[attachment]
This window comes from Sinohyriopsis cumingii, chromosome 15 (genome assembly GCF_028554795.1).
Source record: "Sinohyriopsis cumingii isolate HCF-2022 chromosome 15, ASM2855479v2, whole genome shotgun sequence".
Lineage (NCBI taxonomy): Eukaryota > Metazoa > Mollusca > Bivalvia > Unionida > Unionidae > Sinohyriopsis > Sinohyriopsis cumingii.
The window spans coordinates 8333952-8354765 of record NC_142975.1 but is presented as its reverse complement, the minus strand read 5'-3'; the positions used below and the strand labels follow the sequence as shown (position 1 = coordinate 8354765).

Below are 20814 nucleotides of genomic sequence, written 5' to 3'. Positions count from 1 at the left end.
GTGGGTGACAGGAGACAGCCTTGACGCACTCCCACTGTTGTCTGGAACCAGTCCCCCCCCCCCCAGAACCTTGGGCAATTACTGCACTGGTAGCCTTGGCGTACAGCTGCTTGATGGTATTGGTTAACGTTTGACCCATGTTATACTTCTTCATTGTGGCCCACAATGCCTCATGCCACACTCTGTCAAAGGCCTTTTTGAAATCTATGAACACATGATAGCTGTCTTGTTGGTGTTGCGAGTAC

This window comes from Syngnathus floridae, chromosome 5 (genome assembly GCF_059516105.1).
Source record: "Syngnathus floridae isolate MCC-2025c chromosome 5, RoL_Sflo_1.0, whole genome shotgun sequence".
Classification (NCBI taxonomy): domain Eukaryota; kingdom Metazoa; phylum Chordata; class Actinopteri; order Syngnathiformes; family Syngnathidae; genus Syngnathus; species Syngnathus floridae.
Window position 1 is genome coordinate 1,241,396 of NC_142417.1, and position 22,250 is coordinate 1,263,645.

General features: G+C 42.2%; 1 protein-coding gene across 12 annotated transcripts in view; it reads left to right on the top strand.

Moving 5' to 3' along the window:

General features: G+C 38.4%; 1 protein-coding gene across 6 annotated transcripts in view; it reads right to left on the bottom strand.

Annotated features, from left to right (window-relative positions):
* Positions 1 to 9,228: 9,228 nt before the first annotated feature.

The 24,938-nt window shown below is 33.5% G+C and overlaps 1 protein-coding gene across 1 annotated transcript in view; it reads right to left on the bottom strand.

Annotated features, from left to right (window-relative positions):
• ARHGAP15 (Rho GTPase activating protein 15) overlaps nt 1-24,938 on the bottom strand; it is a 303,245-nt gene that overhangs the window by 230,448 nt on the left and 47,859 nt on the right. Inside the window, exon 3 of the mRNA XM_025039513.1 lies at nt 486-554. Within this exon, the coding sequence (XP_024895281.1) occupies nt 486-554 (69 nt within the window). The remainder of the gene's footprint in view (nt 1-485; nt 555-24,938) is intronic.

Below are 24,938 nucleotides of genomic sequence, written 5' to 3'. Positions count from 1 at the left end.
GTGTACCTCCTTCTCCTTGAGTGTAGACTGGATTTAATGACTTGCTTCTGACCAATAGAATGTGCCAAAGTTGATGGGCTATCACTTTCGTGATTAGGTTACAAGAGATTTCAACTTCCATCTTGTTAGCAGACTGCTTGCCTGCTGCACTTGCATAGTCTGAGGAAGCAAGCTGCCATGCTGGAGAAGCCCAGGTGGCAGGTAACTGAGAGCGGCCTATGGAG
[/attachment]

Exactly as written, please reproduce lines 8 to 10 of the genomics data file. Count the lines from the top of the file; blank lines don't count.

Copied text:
Source record: "Syngnathus floridae isolate MCC-2025c chromosome 5, RoL_Sflo_1.0, whole genome shotgun sequence".
Classification (NCBI taxonomy): domain Eukaryota; kingdom Metazoa; phylum Chordata; class Actinopteri; order Syngnathiformes; family Syngnathidae; genus Syngnathus; species Syngnathus floridae.
Window position 1 is genome coordinate 1,241,396 of NC_142417.1, and position 22,250 is coordinate 1,263,645.